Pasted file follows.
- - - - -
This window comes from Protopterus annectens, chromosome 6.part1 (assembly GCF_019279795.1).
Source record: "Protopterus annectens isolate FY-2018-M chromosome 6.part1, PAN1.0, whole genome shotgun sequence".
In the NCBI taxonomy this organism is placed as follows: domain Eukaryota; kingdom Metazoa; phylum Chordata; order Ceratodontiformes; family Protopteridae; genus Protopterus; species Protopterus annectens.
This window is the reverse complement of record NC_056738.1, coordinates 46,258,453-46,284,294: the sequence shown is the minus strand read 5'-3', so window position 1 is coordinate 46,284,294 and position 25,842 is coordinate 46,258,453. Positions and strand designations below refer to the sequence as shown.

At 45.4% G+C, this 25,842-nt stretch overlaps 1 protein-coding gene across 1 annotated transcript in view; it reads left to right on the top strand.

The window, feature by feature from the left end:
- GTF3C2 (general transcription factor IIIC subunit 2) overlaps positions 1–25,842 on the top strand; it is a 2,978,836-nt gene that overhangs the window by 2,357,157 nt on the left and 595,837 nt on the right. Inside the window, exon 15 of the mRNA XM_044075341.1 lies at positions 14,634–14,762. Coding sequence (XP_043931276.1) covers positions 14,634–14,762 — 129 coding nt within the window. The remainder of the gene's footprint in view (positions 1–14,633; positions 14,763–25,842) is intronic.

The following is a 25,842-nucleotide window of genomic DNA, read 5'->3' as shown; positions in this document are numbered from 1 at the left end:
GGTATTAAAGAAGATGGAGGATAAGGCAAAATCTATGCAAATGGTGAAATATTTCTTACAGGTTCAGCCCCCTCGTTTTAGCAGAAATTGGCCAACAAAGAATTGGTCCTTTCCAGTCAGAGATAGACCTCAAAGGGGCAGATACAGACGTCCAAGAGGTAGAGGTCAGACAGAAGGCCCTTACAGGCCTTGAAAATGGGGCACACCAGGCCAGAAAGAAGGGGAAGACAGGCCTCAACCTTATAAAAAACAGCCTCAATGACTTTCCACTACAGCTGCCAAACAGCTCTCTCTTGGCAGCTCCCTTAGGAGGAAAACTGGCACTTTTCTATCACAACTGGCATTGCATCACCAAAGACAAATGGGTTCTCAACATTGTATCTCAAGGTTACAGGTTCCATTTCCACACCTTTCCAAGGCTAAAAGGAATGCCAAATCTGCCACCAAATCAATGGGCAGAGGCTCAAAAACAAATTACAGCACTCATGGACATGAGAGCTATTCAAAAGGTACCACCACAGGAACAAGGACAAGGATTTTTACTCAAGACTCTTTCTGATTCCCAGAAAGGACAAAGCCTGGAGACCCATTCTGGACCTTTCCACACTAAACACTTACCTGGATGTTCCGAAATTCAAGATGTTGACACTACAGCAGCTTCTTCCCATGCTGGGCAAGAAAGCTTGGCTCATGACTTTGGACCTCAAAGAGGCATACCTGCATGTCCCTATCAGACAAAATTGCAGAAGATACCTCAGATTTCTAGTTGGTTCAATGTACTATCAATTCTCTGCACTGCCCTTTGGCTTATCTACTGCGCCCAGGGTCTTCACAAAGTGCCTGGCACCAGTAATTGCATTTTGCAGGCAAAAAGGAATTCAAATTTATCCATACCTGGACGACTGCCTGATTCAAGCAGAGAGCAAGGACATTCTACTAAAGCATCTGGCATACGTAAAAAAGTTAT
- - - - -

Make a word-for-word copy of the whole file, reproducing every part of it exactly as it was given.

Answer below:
This window comes from Protopterus annectens, chromosome 6.part1 (assembly GCF_019279795.1).
Source record: "Protopterus annectens isolate FY-2018-M chromosome 6.part1, PAN1.0, whole genome shotgun sequence".
In the NCBI taxonomy this organism is placed as follows: domain Eukaryota; kingdom Metazoa; phylum Chordata; order Ceratodontiformes; family Protopteridae; genus Protopterus; species Protopterus annectens.
This window is the reverse complement of record NC_056738.1, coordinates 46,258,453-46,284,294: the sequence shown is the minus strand read 5'-3', so window position 1 is coordinate 46,284,294 and position 25,842 is coordinate 46,258,453. Positions and strand designations below refer to the sequence as shown.

At 45.4% G+C, this 25,842-nt stretch overlaps 1 protein-coding gene across 1 annotated transcript in view; it reads left to right on the top strand.

The window, feature by feature from the left end:
- GTF3C2 (general transcription factor IIIC subunit 2) overlaps positions 1–25,842 on the top strand; it is a 2,978,836-nt gene that overhangs the window by 2,357,157 nt on the left and 595,837 nt on the right. Inside the window, exon 15 of the mRNA XM_044075341.1 lies at positions 14,634–14,762. Coding sequence (XP_043931276.1) covers positions 14,634–14,762 — 129 coding nt within the window. The remainder of the gene's footprint in view (positions 1–14,633; positions 14,763–25,842) is intronic.

The following is a 25,842-nucleotide window of genomic DNA, read 5'->3' as shown; positions in this document are numbered from 1 at the left end:
GGTATTAAAGAAGATGGAGGATAAGGCAAAATCTATGCAAATGGTGAAATATTTCTTACAGGTTCAGCCCCCTCGTTTTAGCAGAAATTGGCCAACAAAGAATTGGTCCTTTCCAGTCAGAGATAGACCTCAAAGGGGCAGATACAGACGTCCAAGAGGTAGAGGTCAGACAGAAGGCCCTTACAGGCCTTGAAAATGGGGCACACCAGGCCAGAAAGAAGGGGAAGACAGGCCTCAACCTTATAAAAAACAGCCTCAATGACTTTCCACTACAGCTGCCAAACAGCTCTCTCTTGGCAGCTCCCTTAGGAGGAAAACTGGCACTTTTCTATCACAACTGGCATTGCATCACCAAAGACAAATGGGTTCTCAACATTGTATCTCAAGGTTACAGGTTCCATTTCCACACCTTTCCAAGGCTAAAAGGAATGCCAAATCTGCCACCAAATCAATGGGCAGAGGCTCAAAAACAAATTACAGCACTCATGGACATGAGAGCTATTCAAAAGGTACCACCACAGGAACAAGGACAAGGATTTTTACTCAAGACTCTTTCTGATTCCCAGAAAGGACAAAGCCTGGAGACCCATTCTGGACCTTTCCACACTAAACACTTACCTGGATGTTCCGAAATTCAAGATGTTGACACTACAGCAGCTTCTTCCCATGCTGGGCAAGAAAGCTTGGCTCATGACTTTGGACCTCAAAGAGGCATACCTGCATGTCCCTATCAGACAAAATTGCAGAAGATACCTCAGATTTCTAGTTGGTTCAATGTACTATCAATTCTCTGCACTGCCCTTTGGCTTATCTACTGCGCCCAGGGTCTTCACAAAGTGCCTGGCACCAGTAATTGCATTTTGCAGGCAAAAAGGAATTCAAATTTATCCATACCTGGACGACTGCCTGATTCAAGCAGAGAGCAAGGACATTCTACTAAAGCATCTGGCATACGTAAAAAAGTTAT